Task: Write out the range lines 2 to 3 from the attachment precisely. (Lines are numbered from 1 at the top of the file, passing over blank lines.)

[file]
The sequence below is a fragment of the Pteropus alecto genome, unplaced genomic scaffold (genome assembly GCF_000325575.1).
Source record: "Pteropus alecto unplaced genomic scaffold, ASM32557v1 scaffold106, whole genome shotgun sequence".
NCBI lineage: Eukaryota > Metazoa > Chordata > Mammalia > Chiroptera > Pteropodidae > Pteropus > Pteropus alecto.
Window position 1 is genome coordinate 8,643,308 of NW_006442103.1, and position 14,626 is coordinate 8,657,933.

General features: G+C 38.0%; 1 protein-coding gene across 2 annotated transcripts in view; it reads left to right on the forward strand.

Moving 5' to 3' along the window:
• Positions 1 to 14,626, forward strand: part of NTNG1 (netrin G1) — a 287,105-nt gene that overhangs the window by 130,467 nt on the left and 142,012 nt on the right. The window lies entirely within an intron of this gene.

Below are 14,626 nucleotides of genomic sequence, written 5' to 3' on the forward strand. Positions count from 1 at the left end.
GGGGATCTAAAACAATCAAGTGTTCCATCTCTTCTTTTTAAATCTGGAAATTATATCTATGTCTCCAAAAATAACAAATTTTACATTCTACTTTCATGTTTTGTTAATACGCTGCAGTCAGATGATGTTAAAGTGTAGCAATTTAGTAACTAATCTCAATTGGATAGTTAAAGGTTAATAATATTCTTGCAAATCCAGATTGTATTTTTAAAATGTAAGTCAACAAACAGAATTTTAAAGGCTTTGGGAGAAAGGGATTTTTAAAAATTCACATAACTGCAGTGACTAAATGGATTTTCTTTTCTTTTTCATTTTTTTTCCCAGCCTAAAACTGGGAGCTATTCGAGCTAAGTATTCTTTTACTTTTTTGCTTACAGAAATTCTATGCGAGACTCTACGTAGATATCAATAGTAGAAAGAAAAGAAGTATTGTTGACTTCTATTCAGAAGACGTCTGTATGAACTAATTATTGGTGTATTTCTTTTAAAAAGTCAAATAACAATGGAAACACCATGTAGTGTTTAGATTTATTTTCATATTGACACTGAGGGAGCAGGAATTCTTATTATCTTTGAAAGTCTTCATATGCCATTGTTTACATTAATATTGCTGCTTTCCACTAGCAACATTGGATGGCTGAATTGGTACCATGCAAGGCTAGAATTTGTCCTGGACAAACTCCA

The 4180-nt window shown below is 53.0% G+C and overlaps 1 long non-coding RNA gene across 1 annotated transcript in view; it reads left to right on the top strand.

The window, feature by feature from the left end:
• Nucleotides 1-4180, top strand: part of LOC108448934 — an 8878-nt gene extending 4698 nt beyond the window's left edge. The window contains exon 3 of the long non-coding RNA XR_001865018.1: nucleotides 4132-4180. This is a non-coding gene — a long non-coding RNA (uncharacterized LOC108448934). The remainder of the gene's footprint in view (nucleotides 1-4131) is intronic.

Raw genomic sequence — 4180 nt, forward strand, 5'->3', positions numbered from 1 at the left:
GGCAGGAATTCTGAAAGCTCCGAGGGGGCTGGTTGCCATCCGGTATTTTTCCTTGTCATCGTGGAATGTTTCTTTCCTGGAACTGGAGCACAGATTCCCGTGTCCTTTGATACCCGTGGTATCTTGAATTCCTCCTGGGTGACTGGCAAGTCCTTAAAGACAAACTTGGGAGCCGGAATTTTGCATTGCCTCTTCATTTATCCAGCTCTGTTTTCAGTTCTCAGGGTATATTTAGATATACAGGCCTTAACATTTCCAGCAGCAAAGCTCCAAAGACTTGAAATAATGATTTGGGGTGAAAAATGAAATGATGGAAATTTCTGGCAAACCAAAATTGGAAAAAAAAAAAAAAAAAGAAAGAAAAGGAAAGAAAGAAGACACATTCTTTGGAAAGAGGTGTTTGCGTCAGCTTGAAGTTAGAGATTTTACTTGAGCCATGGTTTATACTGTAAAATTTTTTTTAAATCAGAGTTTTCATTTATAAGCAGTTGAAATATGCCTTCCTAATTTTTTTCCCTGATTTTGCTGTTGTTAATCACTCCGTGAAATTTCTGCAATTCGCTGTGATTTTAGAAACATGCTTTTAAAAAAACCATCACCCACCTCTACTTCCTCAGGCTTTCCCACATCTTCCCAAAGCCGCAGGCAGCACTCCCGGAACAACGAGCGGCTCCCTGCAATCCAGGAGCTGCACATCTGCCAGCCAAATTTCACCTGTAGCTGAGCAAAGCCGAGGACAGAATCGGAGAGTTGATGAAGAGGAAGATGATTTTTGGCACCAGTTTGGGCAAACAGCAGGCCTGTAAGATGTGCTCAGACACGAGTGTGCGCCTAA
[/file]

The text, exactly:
Source record: "Pteropus alecto unplaced genomic scaffold, ASM32557v1 scaffold106, whole genome shotgun sequence".
NCBI lineage: Eukaryota > Metazoa > Chordata > Mammalia > Chiroptera > Pteropodidae > Pteropus > Pteropus alecto.